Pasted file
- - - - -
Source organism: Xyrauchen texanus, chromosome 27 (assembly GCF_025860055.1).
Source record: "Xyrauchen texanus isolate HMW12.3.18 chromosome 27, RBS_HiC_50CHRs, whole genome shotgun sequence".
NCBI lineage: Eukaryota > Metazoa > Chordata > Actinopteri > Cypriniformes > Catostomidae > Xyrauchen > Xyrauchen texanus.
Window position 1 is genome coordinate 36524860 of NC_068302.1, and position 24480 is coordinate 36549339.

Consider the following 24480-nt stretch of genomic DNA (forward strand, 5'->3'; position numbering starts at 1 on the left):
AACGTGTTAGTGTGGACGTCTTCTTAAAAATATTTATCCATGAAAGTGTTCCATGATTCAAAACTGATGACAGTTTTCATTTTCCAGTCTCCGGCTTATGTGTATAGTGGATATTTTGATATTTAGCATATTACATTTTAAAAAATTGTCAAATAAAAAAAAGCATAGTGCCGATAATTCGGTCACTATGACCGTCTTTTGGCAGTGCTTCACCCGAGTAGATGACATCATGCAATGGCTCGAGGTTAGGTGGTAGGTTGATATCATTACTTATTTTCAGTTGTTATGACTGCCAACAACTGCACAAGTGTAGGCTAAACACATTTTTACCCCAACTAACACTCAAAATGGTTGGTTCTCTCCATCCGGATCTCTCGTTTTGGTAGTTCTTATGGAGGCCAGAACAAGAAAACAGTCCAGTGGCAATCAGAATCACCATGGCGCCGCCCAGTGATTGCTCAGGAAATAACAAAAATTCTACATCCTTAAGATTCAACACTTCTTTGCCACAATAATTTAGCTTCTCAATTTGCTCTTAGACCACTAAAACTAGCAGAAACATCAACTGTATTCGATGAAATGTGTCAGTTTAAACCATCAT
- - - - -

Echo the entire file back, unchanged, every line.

Source organism: Xyrauchen texanus, chromosome 27 (assembly GCF_025860055.1).
Source record: "Xyrauchen texanus isolate HMW12.3.18 chromosome 27, RBS_HiC_50CHRs, whole genome shotgun sequence".
NCBI lineage: Eukaryota > Metazoa > Chordata > Actinopteri > Cypriniformes > Catostomidae > Xyrauchen > Xyrauchen texanus.
Window position 1 is genome coordinate 36524860 of NC_068302.1, and position 24480 is coordinate 36549339.

Consider the following 24480-nt stretch of genomic DNA (forward strand, 5'->3'; position numbering starts at 1 on the left):
AACGTGTTAGTGTGGACGTCTTCTTAAAAATATTTATCCATGAAAGTGTTCCATGATTCAAAACTGATGACAGTTTTCATTTTCCAGTCTCCGGCTTATGTGTATAGTGGATATTTTGATATTTAGCATATTACATTTTAAAAAATTGTCAAATAAAAAAAAGCATAGTGCCGATAATTCGGTCACTATGACCGTCTTTTGGCAGTGCTTCACCCGAGTAGATGACATCATGCAATGGCTCGAGGTTAGGTGGTAGGTTGATATCATTACTTATTTTCAGTTGTTATGACTGCCAACAACTGCACAAGTGTAGGCTAAACACATTTTTACCCCAACTAACACTCAAAATGGTTGGTTCTCTCCATCCGGATCTCTCGTTTTGGTAGTTCTTATGGAGGCCAGAACAAGAAAACAGTCCAGTGGCAATCAGAATCACCATGGCGCCGCCCAGTGATTGCTCAGGAAATAACAAAAATTCTACATCCTTAAGATTCAACACTTCTTTGCCACAATAATTTAGCTTCTCAATTTGCTCTTAGACCACTAAAACTAGCAGAAACATCAACTGTATTCGATGAAATGTGTCAGTTTAAACCATCAT